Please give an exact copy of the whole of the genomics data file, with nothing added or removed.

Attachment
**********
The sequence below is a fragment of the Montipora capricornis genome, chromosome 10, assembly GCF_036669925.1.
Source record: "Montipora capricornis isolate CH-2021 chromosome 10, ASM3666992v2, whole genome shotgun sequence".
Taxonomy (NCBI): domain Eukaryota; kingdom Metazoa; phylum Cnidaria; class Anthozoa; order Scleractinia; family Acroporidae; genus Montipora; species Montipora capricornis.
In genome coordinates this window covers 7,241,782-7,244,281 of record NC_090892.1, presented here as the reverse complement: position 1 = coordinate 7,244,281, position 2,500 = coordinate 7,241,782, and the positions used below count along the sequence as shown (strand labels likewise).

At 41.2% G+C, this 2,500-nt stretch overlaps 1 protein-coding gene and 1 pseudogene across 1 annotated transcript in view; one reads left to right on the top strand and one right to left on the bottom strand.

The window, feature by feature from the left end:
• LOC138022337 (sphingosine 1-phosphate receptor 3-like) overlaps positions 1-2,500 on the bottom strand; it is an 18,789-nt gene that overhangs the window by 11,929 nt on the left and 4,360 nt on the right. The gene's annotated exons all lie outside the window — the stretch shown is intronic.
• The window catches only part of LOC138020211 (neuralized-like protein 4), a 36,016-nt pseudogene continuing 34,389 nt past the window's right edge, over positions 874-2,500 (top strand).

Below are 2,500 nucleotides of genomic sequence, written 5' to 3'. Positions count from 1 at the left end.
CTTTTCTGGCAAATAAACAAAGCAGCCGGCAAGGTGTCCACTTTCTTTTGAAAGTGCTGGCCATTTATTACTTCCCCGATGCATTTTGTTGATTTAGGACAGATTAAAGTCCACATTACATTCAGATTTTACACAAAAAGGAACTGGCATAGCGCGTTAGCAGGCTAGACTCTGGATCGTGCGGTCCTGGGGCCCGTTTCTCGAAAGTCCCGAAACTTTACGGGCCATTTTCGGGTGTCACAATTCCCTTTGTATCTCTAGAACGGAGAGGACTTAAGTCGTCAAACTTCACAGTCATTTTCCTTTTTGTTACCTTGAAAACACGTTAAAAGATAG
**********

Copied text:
The sequence below is a fragment of the Montipora capricornis genome, chromosome 10, assembly GCF_036669925.1.
Source record: "Montipora capricornis isolate CH-2021 chromosome 10, ASM3666992v2, whole genome shotgun sequence".
Taxonomy (NCBI): domain Eukaryota; kingdom Metazoa; phylum Cnidaria; class Anthozoa; order Scleractinia; family Acroporidae; genus Montipora; species Montipora capricornis.
In genome coordinates this window covers 7,241,782-7,244,281 of record NC_090892.1, presented here as the reverse complement: position 1 = coordinate 7,244,281, position 2,500 = coordinate 7,241,782, and the positions used below count along the sequence as shown (strand labels likewise).

At 41.2% G+C, this 2,500-nt stretch overlaps 1 protein-coding gene and 1 pseudogene across 1 annotated transcript in view; one reads left to right on the top strand and one right to left on the bottom strand.

The window, feature by feature from the left end:
• LOC138022337 (sphingosine 1-phosphate receptor 3-like) overlaps positions 1-2,500 on the bottom strand; it is an 18,789-nt gene that overhangs the window by 11,929 nt on the left and 4,360 nt on the right. The gene's annotated exons all lie outside the window — the stretch shown is intronic.
• The window catches only part of LOC138020211 (neuralized-like protein 4), a 36,016-nt pseudogene continuing 34,389 nt past the window's right edge, over positions 874-2,500 (top strand).

Below are 2,500 nucleotides of genomic sequence, written 5' to 3'. Positions count from 1 at the left end.
CTTTTCTGGCAAATAAACAAAGCAGCCGGCAAGGTGTCCACTTTCTTTTGAAAGTGCTGGCCATTTATTACTTCCCCGATGCATTTTGTTGATTTAGGACAGATTAAAGTCCACATTACATTCAGATTTTACACAAAAAGGAACTGGCATAGCGCGTTAGCAGGCTAGACTCTGGATCGTGCGGTCCTGGGGCCCGTTTCTCGAAAGTCCCGAAACTTTACGGGCCATTTTCGGGTGTCACAATTCCCTTTGTATCTCTAGAACGGAGAGGACTTAAGTCGTCAAACTTCACAGTCATTTTCCTTTTTGTTACCTTGAAAACACGTTAAAAGATAG